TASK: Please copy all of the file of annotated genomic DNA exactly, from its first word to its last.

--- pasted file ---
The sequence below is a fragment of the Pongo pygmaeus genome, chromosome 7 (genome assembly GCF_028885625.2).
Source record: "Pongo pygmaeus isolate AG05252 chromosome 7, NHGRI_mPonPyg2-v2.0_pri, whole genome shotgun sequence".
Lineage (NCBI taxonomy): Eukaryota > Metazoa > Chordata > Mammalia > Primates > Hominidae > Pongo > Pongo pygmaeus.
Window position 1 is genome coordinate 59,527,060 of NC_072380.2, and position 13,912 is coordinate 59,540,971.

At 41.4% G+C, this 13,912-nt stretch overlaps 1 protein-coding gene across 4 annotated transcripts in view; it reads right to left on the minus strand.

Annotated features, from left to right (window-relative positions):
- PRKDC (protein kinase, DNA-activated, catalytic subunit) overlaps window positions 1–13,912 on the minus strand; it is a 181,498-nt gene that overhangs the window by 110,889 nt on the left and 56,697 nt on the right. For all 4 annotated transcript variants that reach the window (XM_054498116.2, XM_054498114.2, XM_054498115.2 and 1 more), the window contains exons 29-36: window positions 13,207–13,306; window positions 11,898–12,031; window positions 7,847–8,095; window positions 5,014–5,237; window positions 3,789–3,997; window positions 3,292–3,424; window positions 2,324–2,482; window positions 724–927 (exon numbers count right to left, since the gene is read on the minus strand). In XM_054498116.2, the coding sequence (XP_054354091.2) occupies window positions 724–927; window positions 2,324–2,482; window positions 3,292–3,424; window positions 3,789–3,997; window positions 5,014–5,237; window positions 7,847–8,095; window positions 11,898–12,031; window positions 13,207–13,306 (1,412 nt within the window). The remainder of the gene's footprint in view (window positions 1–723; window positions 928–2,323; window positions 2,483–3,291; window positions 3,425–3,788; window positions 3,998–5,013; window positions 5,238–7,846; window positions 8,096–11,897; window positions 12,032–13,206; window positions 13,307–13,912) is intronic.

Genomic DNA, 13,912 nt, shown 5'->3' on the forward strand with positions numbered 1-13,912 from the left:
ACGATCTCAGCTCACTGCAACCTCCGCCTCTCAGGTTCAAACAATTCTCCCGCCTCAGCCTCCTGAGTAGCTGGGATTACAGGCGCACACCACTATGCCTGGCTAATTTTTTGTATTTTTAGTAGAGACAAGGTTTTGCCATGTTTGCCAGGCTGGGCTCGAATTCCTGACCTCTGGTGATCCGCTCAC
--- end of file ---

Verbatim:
The sequence below is a fragment of the Pongo pygmaeus genome, chromosome 7 (genome assembly GCF_028885625.2).
Source record: "Pongo pygmaeus isolate AG05252 chromosome 7, NHGRI_mPonPyg2-v2.0_pri, whole genome shotgun sequence".
Lineage (NCBI taxonomy): Eukaryota > Metazoa > Chordata > Mammalia > Primates > Hominidae > Pongo > Pongo pygmaeus.
Window position 1 is genome coordinate 59,527,060 of NC_072380.2, and position 13,912 is coordinate 59,540,971.

At 41.4% G+C, this 13,912-nt stretch overlaps 1 protein-coding gene across 4 annotated transcripts in view; it reads right to left on the minus strand.

Annotated features, from left to right (window-relative positions):
- PRKDC (protein kinase, DNA-activated, catalytic subunit) overlaps window positions 1–13,912 on the minus strand; it is a 181,498-nt gene that overhangs the window by 110,889 nt on the left and 56,697 nt on the right. For all 4 annotated transcript variants that reach the window (XM_054498116.2, XM_054498114.2, XM_054498115.2 and 1 more), the window contains exons 29-36: window positions 13,207–13,306; window positions 11,898–12,031; window positions 7,847–8,095; window positions 5,014–5,237; window positions 3,789–3,997; window positions 3,292–3,424; window positions 2,324–2,482; window positions 724–927 (exon numbers count right to left, since the gene is read on the minus strand). In XM_054498116.2, the coding sequence (XP_054354091.2) occupies window positions 724–927; window positions 2,324–2,482; window positions 3,292–3,424; window positions 3,789–3,997; window positions 5,014–5,237; window positions 7,847–8,095; window positions 11,898–12,031; window positions 13,207–13,306 (1,412 nt within the window). The remainder of the gene's footprint in view (window positions 1–723; window positions 928–2,323; window positions 2,483–3,291; window positions 3,425–3,788; window positions 3,998–5,013; window positions 5,238–7,846; window positions 8,096–11,897; window positions 12,032–13,206; window positions 13,307–13,912) is intronic.

Genomic DNA, 13,912 nt, shown 5'->3' on the forward strand with positions numbered 1-13,912 from the left:
ACGATCTCAGCTCACTGCAACCTCCGCCTCTCAGGTTCAAACAATTCTCCCGCCTCAGCCTCCTGAGTAGCTGGGATTACAGGCGCACACCACTATGCCTGGCTAATTTTTTGTATTTTTAGTAGAGACAAGGTTTTGCCATGTTTGCCAGGCTGGGCTCGAATTCCTGACCTCTGGTGATCCGCTCAC